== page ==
An army of community support

When I was elected to Pembrokeshire’s Letterston ward in 2017, my campaign leaflet said we needed “strong, resilient communities”. Never has this resilience been tested as much as in the past year. 

I’m proud of the villages in my ward because although they are quite different, they are all friendly, thriving, and full of people who make things happen. 

Villages are ecosystems that rely on a delicate balance between their residents and their roles within it: the reliable cake makers, the great raffle ticket sellers, the organisers and the stalwarts who quietly take a back seat in planning but diligently attend any community event.  

When COVID-19 took hold, it shook up those ecosystems and redefined roles. 

Those who previously were busy with jobs found themselves furloughed; those retired residents with bustling social calendars found themselves confined to their houses; and those who were usually the first to offer support to those in need found themselves needing help. 

It quickly became clear that a coordinated, intelligence-led, and well communicated response was needed across Pembrokeshire. I had faith and confidence in the people within my ward to step up to the challenge, but when I set up three volunteer groups the response was incredible. 

What started as a few Facebook messages offering help almost overnight became a spreadsheet of emails, phone numbers and skills. People weren’t just willing to help, they actively wanted to make a difference. 

“People weren’t just willing to help, they actively wanted to make a difference

Hundreds of similar groups sprung up across the county. The Pembrokeshire Community Hub was set up by the council and its partners to link the various groups and add resilience to the response – a safety net to ensure anyone who needed it could access help.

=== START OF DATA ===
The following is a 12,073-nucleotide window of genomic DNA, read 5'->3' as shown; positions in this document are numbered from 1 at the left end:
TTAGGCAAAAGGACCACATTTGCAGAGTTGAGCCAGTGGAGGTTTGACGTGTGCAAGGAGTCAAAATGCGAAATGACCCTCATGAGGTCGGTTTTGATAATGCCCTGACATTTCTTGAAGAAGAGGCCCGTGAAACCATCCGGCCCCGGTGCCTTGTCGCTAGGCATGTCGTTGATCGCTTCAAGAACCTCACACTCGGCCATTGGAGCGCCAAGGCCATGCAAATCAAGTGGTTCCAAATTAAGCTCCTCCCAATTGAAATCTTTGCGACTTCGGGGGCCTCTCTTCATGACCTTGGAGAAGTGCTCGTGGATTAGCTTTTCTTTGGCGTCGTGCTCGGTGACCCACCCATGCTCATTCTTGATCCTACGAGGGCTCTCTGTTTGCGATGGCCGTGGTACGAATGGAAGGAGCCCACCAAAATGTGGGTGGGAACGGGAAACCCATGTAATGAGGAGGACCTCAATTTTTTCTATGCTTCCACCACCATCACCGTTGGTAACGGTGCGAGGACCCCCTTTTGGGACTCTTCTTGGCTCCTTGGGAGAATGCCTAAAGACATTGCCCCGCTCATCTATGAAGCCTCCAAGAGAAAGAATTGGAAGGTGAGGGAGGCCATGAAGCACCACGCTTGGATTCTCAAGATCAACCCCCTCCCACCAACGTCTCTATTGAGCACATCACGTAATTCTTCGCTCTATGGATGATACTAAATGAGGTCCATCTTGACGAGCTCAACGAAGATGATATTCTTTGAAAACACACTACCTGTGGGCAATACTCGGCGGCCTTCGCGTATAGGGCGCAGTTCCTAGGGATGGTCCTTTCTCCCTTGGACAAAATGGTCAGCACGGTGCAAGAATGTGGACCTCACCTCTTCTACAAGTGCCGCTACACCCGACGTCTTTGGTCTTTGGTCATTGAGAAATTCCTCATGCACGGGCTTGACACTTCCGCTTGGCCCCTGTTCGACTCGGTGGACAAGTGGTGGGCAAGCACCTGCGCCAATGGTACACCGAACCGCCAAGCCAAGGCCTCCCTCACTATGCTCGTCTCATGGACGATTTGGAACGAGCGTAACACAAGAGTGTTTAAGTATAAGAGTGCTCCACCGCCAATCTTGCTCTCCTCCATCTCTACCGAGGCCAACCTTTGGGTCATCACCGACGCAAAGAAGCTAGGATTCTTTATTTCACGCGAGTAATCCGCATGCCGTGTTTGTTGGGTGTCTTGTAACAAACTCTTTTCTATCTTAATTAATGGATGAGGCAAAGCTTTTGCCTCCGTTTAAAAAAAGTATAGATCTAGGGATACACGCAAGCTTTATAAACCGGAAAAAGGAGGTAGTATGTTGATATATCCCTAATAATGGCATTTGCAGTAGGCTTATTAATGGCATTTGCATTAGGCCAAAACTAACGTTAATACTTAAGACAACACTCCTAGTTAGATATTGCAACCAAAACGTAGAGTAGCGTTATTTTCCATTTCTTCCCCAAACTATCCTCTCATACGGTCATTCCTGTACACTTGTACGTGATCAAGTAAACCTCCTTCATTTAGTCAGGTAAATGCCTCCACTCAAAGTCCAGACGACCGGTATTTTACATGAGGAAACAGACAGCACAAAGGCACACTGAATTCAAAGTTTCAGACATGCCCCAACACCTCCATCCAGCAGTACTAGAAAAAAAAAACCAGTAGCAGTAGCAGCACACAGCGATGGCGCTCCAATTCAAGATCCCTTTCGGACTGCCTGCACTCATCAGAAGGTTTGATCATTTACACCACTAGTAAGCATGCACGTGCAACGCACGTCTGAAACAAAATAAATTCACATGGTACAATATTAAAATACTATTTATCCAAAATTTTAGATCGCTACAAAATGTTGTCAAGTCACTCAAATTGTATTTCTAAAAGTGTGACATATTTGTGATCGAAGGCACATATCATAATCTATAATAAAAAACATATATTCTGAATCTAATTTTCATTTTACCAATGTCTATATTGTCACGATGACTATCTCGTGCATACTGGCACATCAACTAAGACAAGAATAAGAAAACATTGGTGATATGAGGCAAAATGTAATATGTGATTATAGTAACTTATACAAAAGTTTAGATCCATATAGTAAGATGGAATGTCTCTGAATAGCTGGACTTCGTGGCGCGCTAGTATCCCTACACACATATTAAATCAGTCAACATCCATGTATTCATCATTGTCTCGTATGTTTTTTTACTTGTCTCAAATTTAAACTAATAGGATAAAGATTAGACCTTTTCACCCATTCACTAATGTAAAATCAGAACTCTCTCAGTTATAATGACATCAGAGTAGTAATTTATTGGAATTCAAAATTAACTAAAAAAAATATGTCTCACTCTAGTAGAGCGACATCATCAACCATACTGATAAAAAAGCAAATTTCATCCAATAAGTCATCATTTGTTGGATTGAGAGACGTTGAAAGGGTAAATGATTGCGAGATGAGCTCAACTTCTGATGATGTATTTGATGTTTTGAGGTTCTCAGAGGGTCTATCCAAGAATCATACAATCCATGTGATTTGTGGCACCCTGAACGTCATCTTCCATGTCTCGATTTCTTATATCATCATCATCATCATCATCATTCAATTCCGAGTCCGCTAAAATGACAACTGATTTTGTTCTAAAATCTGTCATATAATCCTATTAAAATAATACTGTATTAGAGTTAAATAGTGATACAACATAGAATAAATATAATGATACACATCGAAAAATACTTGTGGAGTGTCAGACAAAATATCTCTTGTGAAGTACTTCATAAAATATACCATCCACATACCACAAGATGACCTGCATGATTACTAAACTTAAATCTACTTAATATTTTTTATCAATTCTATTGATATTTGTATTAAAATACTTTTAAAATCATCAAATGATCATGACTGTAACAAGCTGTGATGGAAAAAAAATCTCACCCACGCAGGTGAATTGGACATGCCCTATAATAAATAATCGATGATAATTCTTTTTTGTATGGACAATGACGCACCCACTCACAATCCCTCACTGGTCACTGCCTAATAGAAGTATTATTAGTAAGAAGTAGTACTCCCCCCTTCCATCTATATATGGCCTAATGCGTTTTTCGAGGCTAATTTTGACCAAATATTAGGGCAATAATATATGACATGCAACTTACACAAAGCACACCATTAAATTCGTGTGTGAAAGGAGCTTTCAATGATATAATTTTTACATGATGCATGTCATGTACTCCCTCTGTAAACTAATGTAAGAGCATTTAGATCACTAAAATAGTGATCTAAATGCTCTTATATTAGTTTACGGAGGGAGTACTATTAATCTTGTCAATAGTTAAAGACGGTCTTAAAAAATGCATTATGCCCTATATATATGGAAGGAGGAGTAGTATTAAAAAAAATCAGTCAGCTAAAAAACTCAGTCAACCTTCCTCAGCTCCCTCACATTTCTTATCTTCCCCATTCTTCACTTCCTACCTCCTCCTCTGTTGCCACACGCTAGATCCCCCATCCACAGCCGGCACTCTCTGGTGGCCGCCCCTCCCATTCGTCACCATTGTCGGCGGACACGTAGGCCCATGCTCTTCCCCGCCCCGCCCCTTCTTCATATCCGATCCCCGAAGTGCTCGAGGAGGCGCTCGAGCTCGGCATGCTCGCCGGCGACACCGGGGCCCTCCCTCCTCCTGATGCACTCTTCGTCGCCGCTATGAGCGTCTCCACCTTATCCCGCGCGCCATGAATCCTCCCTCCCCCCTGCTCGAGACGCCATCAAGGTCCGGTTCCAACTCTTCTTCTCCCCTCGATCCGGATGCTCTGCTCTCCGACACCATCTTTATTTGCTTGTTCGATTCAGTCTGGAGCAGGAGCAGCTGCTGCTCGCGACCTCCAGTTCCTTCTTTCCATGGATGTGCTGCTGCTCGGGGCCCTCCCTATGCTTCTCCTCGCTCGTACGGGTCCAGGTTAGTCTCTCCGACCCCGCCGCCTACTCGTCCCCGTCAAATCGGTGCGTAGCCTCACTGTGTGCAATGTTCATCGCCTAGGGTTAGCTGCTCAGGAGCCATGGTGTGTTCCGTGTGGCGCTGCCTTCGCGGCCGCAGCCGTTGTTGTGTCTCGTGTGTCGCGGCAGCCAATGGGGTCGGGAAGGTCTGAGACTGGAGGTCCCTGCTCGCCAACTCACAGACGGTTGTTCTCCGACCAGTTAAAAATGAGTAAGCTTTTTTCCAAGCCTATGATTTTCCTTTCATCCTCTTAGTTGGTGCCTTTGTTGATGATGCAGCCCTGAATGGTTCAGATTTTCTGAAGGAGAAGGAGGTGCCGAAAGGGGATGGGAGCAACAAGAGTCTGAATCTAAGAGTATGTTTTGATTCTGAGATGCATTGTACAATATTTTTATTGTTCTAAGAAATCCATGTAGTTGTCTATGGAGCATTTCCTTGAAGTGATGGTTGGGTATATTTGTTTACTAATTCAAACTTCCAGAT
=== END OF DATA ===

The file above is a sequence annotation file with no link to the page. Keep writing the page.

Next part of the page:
But while I and others did collect prescriptions and help with shopping, the level of assistance required was far lower than expected. Instead, quietly, and without fanfare, people were relying on long-established and successful support networks – the foundations were already there, lying dormant until needed. 

Neighbours coordinated shared shopping trips, friends set up WhatsApp groups offering to add items to supermarket deliveries, and people continued to check up on those they were already supporting. 

Daily walks became an opportunity to say hello to those we knew might be lonely, and school Facebook groups turned from PE kit reminders to home-school tips. 

Social media made information easily accessible, and we saw a digital revolution as people previously slightly scared of the internet embraced online shopping and Zoom calls. 

Local businesses became the heroes, adapting overnight to offer deliveries, covid-secure shopping, food donations or delicious takeaways. 

Every prescription or bag of shopping I delivered came with views of rainbows or posters thanking those on whom we relied. There was a new appreciation for our farmers, care workers, refuse collectors, teachers and, of course, the NHS. 

We don’t know what our communities will look like when we emerge from this pandemic, but I know that my ward is ready to do what it needs to rebuild. 

I’ve learned that people want to be enabled to help themselves, and that at grassroots level, where it really counts, we have an army. 

As restrictions lift, my role is changing from response to recovery, which means listening to how our communities have changed, and helping them shape the future that they want.


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